Abandoning the Higher Purposes of Public Schools

Abandoning the Higher Purposes of Public Schools

Deborah Meier: Abandoning the Higher Purposes of Public Schools

In 1966 I wrote my first piece on education for Dissent, ?A Report from Philadelphia: Head Start or Dead End?? I was teaching morning Head Start after a few years of subbing and kindergarten in Chicago, and on the way to teaching kindergarten in Central Harlem. I had just begun to contemplate that teaching might not be a time killer until my kids got older and I could work full-time at something politically or intellectually Important.

Now, forty-five years later, I think about these amazingly interesting years. But, had I written this fifteen years ago I would have been more optimistic and triumphant. The ease with which my colleagues and I found ways to rethink ?ghetto? education for children in the early 1990s, despite a largely conservative political and cultural era, fooled me. Until the last decade, I thought that inch-by-inch we could create a new world. I wasn?t really that naïve, but I acted as if I were.

In that first Dissent article I recounted both the whirlwind fun of opening a center in a Germantown, Philadelphia church and the silly Fridays listening to our leader sing songs and teach us finger plays. My youngest son, frightened out of his local kindergarten by a teacher who threatened to keep him in school overnight if he didn?t learn to tie his shoes, joined me in Germantown, and I fantasized about opening a kindergarten at the local school. Instead, we moved to New York City. By the time I was ready for full-time work, I was what was thought of then as a ?school reformer.? I was out to prove that the least-advantaged children would thrive best in precisely the kind of educational setting we established for the most advantaged, ideally in an economic and racially mixed school, and with more focus on building trust with the families being served.

We had unqualified success. Many of us in New York branched out to take leadership of one public school after another?often small schools of choice, all firmly entrenched within the public sector and with strong ties to the local unions. But we tended to forget the larger picture, as we focused more narrowly on schooling in general and our own ventures?schools and classrooms?in particular. Our work spread from a focus on early childhood to the possibilities of secondary schools. I became a secondary school principal, with an amazing amount of freedom?free even to ignore credit hours and local tests?as part of a national experiment with Ted Sizer, head of Brown University?s education department.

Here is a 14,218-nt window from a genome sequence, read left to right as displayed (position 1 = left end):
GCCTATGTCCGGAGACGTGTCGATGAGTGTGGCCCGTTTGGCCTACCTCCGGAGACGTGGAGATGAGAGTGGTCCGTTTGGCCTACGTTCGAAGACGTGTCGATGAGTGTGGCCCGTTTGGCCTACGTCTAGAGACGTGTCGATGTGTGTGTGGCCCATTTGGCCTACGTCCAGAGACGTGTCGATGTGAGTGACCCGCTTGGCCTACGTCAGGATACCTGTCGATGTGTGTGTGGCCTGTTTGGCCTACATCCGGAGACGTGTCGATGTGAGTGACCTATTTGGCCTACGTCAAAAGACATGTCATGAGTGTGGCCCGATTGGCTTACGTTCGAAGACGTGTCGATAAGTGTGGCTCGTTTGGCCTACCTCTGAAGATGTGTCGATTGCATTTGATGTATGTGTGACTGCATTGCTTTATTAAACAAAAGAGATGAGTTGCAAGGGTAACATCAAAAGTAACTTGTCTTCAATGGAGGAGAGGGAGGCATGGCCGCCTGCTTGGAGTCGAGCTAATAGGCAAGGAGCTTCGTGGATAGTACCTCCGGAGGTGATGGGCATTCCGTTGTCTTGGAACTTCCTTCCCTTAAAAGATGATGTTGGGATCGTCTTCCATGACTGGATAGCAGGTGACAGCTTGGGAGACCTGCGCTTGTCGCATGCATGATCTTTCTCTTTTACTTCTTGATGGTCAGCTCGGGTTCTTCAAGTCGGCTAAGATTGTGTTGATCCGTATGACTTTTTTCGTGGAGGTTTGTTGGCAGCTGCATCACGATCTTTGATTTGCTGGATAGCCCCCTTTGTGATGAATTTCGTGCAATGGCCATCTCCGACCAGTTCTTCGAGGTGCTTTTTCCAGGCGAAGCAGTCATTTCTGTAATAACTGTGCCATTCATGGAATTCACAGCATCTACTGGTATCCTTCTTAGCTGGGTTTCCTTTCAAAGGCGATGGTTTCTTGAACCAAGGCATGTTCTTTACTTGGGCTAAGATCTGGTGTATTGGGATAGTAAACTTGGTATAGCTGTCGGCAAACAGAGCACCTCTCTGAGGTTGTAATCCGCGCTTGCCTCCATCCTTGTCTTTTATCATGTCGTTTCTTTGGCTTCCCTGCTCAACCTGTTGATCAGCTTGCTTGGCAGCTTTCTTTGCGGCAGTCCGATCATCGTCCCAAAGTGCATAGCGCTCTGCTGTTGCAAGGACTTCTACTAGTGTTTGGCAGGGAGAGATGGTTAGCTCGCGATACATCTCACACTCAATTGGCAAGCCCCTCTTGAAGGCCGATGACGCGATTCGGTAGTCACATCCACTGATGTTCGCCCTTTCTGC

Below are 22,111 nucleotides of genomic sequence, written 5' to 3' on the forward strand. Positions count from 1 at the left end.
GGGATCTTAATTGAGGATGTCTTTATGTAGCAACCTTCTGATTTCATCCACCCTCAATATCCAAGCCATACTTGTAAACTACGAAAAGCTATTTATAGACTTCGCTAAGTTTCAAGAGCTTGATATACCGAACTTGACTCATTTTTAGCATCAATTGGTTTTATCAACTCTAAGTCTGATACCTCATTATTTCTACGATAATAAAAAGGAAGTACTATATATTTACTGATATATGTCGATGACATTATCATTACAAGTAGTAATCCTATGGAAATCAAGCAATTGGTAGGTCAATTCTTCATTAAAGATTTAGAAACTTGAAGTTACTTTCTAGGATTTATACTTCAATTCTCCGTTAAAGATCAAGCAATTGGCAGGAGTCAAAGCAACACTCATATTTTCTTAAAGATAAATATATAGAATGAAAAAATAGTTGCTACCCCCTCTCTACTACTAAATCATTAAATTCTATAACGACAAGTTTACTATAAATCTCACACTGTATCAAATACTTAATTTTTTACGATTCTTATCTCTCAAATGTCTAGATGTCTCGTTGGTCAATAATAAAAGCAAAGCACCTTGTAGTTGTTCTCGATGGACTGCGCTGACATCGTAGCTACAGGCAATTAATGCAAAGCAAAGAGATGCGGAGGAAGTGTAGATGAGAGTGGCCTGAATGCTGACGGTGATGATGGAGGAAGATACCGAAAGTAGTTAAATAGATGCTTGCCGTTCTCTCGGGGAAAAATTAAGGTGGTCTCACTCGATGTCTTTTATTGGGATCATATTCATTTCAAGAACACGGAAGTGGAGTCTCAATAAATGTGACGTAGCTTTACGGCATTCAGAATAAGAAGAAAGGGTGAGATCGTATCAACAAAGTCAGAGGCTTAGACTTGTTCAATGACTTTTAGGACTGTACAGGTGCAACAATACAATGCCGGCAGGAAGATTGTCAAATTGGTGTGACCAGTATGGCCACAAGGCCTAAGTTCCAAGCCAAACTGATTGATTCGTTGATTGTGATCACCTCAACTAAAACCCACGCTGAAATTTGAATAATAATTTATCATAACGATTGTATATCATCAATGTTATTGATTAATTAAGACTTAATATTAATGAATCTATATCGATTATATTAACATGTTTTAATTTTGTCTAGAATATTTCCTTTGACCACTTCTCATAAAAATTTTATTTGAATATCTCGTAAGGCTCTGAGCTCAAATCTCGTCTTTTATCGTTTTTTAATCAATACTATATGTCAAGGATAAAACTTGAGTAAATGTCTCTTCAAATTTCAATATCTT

Even as we enjoyed our triumphs, another train was leaving the station. At first, these new reformers didn?t sound unfriendly and even picked up a lot of our language?about school autonomy, empowerment, family?teacher engagement, engaged learning, and a tinge of radical disregard for mere credit hours. Having been converted myself to choice and small schools as vehicles for change, I was friendly even to their more extreme views on these matters. I reminded impatient foundation reformers that they should worry less about scaling-up in a hurry, about building replica chain schools, and instead invest in people with similar ideas. They told us, bluntly, that our work was impressive and deserving of all the awards and degrees we received, but that we needed system-wide change, something faster and more far-reaching that could be carried out by ordinary people following a good recipe.

The orders were blunt. We must save the children right now, said the new reformers. We must hurry through the leisurely years that middle-class children are allowed for informal play and get poor children into the ?real? stuff faster, even before they reached kindergarten. I, a long time revolutionary, found myself counseling corporate foundations for more patience!

In my 1966 Dissent article, I ?demolished? their arguments about ?those children,? myths I thought that the War on Poverty was too easily buying. I claimed that teachers fell into three categories: public school traditionalists, reformers, and radicals. The first were those who felt that ?the fault lies with the poor themselves.? They placed the emphasis on discipline, rules, morality, authority, and the three Rs (reading, wRiting, and aRithmetic). The traditionalists failed to see that most public education for the poor was already just what they were aiming for. Progressive education?and this is where Diane Ravitch and I sharply clashed?couldn?t be the cause of urban school failure because it never existed on a large scale in public schools for the poor. The reformers, on the other hand, accepted the idea that schools should provide what many families lacked: good manners, patience, and the ABCs. They saw this, I thought, as a way to mold the poor into ?something more akin to the successful middle-class five year olds.? (In retrospect, the reformers as I described them presented a more benign version of current corporate reform agenda.) The ?radicals,? like me, aimed our attention at ?remaking the school? rather than the child. We focused on the strengths of ?lower-class children,? which the ?necessity to survive? in an unfriendly world had produced. The ?culture of poverty,? I argued, can?t be overcome by pretending it doesn?t exist. Instead,